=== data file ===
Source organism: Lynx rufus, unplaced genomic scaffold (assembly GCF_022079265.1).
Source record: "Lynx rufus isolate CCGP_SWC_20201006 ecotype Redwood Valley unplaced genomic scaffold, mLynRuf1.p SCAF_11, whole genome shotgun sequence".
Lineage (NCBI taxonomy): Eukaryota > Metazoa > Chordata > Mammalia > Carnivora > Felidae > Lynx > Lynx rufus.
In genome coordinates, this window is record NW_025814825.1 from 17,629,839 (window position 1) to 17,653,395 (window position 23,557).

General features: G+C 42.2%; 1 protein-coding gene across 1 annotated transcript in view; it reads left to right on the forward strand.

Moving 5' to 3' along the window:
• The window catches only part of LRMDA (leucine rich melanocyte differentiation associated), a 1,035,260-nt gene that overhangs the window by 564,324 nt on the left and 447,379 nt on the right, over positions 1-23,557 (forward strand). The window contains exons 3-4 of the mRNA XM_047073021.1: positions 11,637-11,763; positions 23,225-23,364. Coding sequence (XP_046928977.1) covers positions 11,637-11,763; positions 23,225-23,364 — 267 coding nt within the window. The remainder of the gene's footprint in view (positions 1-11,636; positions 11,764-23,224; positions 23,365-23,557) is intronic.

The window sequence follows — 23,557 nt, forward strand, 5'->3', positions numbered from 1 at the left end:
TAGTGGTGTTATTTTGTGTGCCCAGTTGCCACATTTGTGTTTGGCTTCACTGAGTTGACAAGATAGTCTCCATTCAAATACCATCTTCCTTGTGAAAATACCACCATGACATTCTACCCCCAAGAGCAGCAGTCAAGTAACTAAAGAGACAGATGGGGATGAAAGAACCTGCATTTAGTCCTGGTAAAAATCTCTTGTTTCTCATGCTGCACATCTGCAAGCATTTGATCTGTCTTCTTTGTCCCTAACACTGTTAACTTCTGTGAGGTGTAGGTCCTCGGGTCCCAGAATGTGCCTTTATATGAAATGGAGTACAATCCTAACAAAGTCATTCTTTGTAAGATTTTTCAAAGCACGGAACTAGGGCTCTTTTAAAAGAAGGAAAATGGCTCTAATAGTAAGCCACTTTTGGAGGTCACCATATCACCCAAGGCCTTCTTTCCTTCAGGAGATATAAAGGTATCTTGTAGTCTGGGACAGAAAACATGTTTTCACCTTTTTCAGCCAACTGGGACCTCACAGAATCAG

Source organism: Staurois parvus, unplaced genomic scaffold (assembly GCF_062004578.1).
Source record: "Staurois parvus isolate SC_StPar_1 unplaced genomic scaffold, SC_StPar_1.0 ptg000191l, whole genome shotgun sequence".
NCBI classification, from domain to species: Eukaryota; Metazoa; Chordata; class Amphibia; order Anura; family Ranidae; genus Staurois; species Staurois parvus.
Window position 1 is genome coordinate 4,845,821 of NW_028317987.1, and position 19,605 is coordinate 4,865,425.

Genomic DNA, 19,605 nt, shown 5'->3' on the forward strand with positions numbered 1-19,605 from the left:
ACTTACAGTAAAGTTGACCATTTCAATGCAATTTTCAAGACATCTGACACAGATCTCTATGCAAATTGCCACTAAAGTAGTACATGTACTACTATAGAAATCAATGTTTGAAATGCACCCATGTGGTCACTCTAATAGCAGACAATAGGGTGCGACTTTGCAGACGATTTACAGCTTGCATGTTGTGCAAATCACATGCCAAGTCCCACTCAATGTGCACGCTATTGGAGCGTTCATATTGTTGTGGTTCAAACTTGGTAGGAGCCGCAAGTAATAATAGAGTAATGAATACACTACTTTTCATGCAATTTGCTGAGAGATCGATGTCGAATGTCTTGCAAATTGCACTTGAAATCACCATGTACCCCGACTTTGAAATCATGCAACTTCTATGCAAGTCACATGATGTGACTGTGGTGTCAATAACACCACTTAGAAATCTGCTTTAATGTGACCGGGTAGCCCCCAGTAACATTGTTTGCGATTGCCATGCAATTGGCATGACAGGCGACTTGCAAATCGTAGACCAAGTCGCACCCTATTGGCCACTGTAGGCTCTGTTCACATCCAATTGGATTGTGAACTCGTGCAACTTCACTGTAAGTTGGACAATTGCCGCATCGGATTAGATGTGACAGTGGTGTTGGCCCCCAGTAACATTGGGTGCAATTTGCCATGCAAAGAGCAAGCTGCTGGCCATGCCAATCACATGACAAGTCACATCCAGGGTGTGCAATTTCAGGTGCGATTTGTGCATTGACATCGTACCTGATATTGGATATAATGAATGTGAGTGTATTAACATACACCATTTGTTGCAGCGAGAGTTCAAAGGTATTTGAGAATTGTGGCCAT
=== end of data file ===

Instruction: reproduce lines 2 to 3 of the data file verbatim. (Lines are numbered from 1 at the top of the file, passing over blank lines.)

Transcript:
Source record: "Lynx rufus isolate CCGP_SWC_20201006 ecotype Redwood Valley unplaced genomic scaffold, mLynRuf1.p SCAF_11, whole genome shotgun sequence".
Lineage (NCBI taxonomy): Eukaryota > Metazoa > Chordata > Mammalia > Carnivora > Felidae > Lynx > Lynx rufus.